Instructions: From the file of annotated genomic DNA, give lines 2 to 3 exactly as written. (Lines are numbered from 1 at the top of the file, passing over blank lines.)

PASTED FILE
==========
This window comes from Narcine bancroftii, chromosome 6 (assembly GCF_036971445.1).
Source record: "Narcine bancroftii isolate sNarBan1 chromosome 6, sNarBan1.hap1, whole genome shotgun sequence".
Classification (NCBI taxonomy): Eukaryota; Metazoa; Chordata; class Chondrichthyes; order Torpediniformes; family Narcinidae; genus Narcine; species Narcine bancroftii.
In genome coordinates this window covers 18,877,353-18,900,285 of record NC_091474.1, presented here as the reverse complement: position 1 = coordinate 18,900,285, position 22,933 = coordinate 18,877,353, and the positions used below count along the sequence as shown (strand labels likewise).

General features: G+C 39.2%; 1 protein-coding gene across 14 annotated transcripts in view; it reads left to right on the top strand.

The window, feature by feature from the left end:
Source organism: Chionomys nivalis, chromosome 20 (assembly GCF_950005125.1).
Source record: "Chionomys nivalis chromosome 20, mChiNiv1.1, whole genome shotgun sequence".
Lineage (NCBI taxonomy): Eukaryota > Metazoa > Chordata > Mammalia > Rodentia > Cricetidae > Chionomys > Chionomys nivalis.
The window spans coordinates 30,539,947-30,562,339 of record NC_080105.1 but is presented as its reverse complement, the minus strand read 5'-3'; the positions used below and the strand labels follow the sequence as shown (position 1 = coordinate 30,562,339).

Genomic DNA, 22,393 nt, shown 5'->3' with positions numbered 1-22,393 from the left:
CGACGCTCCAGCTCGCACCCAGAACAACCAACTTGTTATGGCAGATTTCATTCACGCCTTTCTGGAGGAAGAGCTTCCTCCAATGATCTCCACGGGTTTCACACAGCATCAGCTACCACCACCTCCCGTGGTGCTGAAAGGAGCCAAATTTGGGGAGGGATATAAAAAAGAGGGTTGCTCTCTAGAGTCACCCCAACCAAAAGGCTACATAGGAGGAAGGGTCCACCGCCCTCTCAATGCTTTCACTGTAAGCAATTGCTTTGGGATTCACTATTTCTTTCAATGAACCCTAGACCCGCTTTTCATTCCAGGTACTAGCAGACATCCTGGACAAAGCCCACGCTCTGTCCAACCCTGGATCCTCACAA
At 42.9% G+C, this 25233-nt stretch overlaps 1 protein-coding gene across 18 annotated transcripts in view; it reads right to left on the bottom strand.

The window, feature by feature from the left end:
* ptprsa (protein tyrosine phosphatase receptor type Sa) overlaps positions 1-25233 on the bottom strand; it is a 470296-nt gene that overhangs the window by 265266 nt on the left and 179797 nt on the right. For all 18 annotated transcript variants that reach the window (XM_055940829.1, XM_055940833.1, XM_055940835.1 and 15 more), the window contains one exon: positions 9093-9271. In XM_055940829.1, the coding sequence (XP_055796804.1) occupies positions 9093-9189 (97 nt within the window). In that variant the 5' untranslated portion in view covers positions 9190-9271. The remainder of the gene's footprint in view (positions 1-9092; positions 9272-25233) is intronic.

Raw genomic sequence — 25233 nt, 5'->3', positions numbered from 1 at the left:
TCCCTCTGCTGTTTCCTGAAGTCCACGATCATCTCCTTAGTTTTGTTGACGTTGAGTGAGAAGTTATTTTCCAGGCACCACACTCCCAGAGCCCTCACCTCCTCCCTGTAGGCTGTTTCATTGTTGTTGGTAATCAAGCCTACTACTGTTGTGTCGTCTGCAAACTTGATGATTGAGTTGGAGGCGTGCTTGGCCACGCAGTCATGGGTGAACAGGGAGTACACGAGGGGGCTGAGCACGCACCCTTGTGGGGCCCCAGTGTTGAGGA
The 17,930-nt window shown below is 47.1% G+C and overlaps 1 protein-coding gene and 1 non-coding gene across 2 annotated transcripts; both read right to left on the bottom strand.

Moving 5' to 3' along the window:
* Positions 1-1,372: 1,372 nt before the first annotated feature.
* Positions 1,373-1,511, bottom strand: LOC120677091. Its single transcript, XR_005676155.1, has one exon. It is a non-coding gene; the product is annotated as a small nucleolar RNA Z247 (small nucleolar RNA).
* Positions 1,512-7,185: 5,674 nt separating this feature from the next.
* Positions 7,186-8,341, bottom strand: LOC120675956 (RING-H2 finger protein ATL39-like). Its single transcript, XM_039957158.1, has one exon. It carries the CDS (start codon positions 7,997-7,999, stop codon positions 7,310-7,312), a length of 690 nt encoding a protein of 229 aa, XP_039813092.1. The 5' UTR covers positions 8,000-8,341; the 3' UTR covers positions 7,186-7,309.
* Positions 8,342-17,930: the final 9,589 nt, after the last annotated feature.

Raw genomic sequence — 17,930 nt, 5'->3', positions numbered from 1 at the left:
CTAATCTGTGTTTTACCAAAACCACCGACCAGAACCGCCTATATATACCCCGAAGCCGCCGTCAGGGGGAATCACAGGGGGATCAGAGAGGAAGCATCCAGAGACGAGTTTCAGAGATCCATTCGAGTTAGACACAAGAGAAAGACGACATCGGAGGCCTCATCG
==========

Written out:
Source record: "Narcine bancroftii isolate sNarBan1 chromosome 6, sNarBan1.hap1, whole genome shotgun sequence".
Classification (NCBI taxonomy): Eukaryota; Metazoa; Chordata; class Chondrichthyes; order Torpediniformes; family Narcinidae; genus Narcine; species Narcine bancroftii.